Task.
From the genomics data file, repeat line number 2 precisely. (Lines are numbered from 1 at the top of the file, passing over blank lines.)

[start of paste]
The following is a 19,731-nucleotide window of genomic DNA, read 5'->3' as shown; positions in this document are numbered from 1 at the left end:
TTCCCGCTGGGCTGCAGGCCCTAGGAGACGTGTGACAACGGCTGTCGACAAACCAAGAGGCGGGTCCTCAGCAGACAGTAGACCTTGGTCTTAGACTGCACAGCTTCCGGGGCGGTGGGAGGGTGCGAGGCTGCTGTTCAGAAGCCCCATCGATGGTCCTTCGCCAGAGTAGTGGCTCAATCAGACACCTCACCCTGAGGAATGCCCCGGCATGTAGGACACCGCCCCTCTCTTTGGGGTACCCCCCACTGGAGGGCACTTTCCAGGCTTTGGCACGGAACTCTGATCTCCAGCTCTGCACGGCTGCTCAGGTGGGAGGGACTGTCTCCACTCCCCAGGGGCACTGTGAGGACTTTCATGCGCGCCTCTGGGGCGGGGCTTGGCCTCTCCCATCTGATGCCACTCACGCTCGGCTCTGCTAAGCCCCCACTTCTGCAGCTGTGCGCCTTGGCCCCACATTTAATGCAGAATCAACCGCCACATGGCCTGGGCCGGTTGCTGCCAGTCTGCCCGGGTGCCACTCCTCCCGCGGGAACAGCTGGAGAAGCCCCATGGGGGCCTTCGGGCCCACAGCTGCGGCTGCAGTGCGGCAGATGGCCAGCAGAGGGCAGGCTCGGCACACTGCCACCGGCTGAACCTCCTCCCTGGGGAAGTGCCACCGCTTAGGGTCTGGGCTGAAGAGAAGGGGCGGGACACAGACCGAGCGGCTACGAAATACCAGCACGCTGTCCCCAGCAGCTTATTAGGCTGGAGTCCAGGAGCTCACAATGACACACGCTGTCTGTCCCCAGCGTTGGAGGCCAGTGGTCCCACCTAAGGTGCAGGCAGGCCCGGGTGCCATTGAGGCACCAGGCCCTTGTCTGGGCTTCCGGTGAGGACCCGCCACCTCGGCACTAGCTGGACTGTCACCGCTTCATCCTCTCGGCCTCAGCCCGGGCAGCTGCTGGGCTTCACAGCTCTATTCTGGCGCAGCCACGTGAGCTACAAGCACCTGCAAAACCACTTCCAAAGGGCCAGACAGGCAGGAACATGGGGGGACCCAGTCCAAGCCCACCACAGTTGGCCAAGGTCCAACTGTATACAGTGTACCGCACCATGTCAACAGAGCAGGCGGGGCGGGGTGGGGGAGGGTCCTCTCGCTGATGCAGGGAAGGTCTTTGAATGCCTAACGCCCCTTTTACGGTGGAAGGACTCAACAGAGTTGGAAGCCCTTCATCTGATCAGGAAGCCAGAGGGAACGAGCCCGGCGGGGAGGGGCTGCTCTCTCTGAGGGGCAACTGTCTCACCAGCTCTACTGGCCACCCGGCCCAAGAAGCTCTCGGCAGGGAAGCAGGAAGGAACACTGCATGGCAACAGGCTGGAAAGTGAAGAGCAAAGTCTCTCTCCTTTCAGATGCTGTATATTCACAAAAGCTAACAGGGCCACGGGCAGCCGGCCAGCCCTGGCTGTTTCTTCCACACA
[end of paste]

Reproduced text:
TTCCCGCTGGGCTGCAGGCCCTAGGAGACGTGTGACAACGGCTGTCGACAAACCAAGAGGCGGGTCCTCAGCAGACAGTAGACCTTGGTCTTAGACTGCACAGCTTCCGGGGCGGTGGGAGGGTGCGAGGCTGCTGTTCAGAAGCCCCATCGATGGTCCTTCGCCAGAGTAGTGGCTCAATCAGACACCTCACCCTGAGGAATGCCCCGGCATGTAGGACACCGCCCCTCTCTTTGGGGTACCCCCCACTGGAGGGCACTTTCCAGGCTTTGGCACGGAACTCTGATCTCCAGCTCTGCACGGCTGCTCAGGTGGGAGGGACTGTCTCCACTCCCCAGGGGCACTGTGAGGACTTTCATGCGCGCCTCTGGGGCGGGGCTTGGCCTCTCCCATCTGATGCCACTCACGCTCGGCTCTGCTAAGCCCCCACTTCTGCAGCTGTGCGCCTTGGCCCCACATTTAATGCAGAATCAACCGCCACATGGCCTGGGCCGGTTGCTGCCAGTCTGCCCGGGTGCCACTCCTCCCGCGGGAACAGCTGGAGAAGCCCCATGGGGGCCTTCGGGCCCACAGCTGCGGCTGCAGTGCGGCAGATGGCCAGCAGAGGGCAGGCTCGGCACACTGCCACCGGCTGAACCTCCTCCCTGGGGAAGTGCCACCGCTTAGGGTCTGGGCTGAAGAGAAGGGGCGGGACACAGACCGAGCGGCTACGAAATACCAGCACGCTGTCCCCAGCAGCTTATTAGGCTGGAGTCCAGGAGCTCACAATGACACACGCTGTCTGTCCCCAGCGTTGGAGGCCAGTGGTCCCACCTAAGGTGCAGGCAGGCCCGGGTGCCATTGAGGCACCAGGCCCTTGTCTGGGCTTCCGGTGAGGACCCGCCACCTCGGCACTAGCTGGACTGTCACCGCTTCATCCTCTCGGCCTCAGCCCGGGCAGCTGCTGGGCTTCACAGCTCTATTCTGGCGCAGCCACGTGAGCTACAAGCACCTGCAAAACCACTTCCAAAGGGCCAGACAGGCAGGAACATGGGGGGACCCAGTCCAAGCCCACCACAGTTGGCCAAGGTCCAACTGTATACAGTGTACCGCACCATGTCAACAGAGCAGGCGGGGCGGGGTGGGGGAGGGTCCTCTCGCTGATGCAGGGAAGGTCTTTGAATGCCTAACGCCCCTTTTACGGTGGAAGGACTCAACAGAGTTGGAAGCCCTTCATCTGATCAGGAAGCCAGAGGGAACGAGCCCGGCGGGGAGGGGCTGCTCTCTCTGAGGGGCAACTGTCTCACCAGCTCTACTGGCCACCCGGCCCAAGAAGCTCTCGGCAGGGAAGCAGGAAGGAACACTGCATGGCAACAGGCTGGAAAGTGAAGAGCAAAGTCTCTCTCCTTTCAGATGCTGTATATTCACAAAAGCTAACAGGGCCACGGGCAGCCGGCCAGCCCTGGCTGTTTCTTCCACACA